Award scam a big loser | Better Business Bureau

Better Business Bureau serving the Northwest has received numerous reports of an email scam targeting small businesses across the country. In the past 24 days BBB Scam Tracker has received 23 reports from potential victims in the Northwest region. This ploy is known as the vanity award scheme —one we’ve reported on in the past.

Better Business Bureau serving the Northwest has received numerous reports of an email scam targeting small businesses across the country. In the past 24 days BBB Scam Tracker has received 23 reports from potential victims in the Northwest region. This ploy is known as the vanity award scheme —one we’ve reported on in the past.

The email informs small businesses and nonprofits they are a recipient of a “Best of (insert city name) Award.” But in order to claim their trophy, they have to pay up. Business owners report being asked to pay anywhere from $149 to $229 to claim the honor and receive a personalized plaque. Some of these emails list a Seattle address as the place of business, however BBB investigators believe that is likely false information meant to deceive potential victims.

The names attached to the emails include: The Award Program, Business Recognition and Award Connections. The websites the email recipients are being directed to are awardconnections.org, existial.org, cortist.org and encountry.org.

BBB serving the Northwest recommends the following tips to avoid falling for these types of scams:

  • Ask questions. Learn everything you can about who is giving the award. If it is coming from a mystery company, chances are they simply want your money. Businesses and organizations that offer legitimate awards will usually be willing to provide detailed information on why a specific company received the award.
  • Know the nomination process. Find out who nominated your business for the award. If you didn’t apply for it or the group cannot tell you how you were nominated, chances are the award is not legitimate.
  • Don’t pay. Most legitimate awards do not come with costs to the recipient. If there is a cost, scrutinize it closely. If there is a fee for winning or for receiving a certificate or plaque it could be a scam.
  • Do your research. Check the company’s BBB Business Review at bbb.org to ensure the offer is legit. Many of the business owners who reported the scam to BBB did their own investigating and found we’ve reported on this scam in the past.

Companies that have fallen victim to these or other scams are encouraged to report their experience to Better Business Bureau at 206-431-2222 or at bbb.org.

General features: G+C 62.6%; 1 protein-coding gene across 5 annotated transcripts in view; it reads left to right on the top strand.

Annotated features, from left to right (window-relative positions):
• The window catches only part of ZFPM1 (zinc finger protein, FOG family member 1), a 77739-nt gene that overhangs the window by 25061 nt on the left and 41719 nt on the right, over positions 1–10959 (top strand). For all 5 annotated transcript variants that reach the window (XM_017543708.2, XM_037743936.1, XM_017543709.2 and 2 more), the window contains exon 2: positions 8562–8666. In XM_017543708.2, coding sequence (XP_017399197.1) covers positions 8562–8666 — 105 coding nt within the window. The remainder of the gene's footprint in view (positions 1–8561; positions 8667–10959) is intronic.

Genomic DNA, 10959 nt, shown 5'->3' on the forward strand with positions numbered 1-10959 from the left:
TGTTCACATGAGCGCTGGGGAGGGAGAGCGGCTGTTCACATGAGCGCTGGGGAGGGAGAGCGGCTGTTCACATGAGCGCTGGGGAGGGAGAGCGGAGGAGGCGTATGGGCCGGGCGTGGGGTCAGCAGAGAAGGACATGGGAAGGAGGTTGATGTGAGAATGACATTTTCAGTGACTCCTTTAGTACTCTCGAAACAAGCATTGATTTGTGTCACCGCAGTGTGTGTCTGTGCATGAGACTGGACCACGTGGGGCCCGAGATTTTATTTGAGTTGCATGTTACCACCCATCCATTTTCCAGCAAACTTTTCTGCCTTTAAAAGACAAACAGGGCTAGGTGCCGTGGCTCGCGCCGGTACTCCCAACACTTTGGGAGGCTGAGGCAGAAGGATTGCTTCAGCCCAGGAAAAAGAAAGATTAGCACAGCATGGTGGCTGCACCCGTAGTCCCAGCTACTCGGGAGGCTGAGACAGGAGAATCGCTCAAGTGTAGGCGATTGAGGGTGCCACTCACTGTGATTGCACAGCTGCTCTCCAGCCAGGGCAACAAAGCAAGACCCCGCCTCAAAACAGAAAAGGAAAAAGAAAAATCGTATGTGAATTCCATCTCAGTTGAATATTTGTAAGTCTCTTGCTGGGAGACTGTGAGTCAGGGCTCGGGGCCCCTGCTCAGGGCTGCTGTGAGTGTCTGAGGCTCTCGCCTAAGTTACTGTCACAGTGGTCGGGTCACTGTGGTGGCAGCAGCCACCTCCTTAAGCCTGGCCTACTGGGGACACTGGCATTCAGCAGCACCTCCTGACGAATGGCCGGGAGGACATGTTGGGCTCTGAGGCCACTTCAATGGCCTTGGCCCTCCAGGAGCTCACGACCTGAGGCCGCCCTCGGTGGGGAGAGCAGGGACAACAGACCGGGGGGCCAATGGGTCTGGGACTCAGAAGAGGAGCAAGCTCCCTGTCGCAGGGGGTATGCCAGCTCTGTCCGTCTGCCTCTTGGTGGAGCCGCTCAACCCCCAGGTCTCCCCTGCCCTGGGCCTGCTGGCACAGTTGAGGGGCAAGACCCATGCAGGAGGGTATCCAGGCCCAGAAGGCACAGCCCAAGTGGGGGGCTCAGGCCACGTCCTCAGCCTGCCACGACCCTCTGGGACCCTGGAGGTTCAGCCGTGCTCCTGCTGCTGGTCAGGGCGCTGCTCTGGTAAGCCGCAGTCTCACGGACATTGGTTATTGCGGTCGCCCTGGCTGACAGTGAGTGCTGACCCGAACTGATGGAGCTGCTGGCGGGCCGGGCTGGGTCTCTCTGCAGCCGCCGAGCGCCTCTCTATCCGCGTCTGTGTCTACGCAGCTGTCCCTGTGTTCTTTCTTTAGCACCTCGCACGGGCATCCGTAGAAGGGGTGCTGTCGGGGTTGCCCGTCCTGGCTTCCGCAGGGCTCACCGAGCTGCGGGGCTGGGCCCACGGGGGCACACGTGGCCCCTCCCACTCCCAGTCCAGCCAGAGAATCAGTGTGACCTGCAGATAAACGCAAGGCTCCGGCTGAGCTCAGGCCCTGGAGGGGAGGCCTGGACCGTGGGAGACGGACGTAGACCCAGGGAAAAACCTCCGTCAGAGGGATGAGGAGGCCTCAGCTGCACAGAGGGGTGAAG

If you are looking for a legitimate business award, consider applying for BBB’s Torch Awards. It is free to enter and is open to all accredited and non-accredited businesses. Applications are being accepted until July 10. Visit go.bbb.org/1TCW0Pc to learn more about the award requirements.

 

More in Business

Christmas wreaths help ease the pain | Don Brunell

Something as simple as a gift from Wreaths Across America can help someone suffering this holiday season.

Belmont venture offers lavender, much more

The remodeled barn opened as a business in July.

Good economic news in time for the holidays | Don Brunell

But how long will increasing revenue streams last?

‘Medical spa’ offers variety of skin treatments

Rainier Laser and Aesthetics Center is now open in Enumclaw.

Enumclaw opens new preschool, now enrolling students

Classes for two different age groups are being offered.

Cost matters when businesses hire | Don Brunell

It’s not just wages, but benefits, that companies must consider when hiring or retaining workers.

Military also adjusting to worker shortages | Don Brunell

There are just fewer qualified people in the employment pool to fill jobs which require higher educational standards, more skills, a willingness to work hard, and the dexterity to be part of a team.

Portland shipyard building wave of the future | Don Brunell

While it may not be the first commercial wave energy project, it will be one of the largest.

Carbon fee hurts businesses and families | Don Brunell

A carbon tax would raise over $610 million in its first year and jump to $761 million by 2023, but the added cost from the initiative over 15 years is projected to be 57-cents a gallon.

The Russians are indeed coming | Don Brunell

Russia is now the world’s top wheat producer.

Firehouse Pub: slight change of address but atmosphere remains the same

It was quite the project, renovating the pub’s new home.

Enumclaw’s QFC debuts home delivery service

The first order is free, but other orders will come with a charge.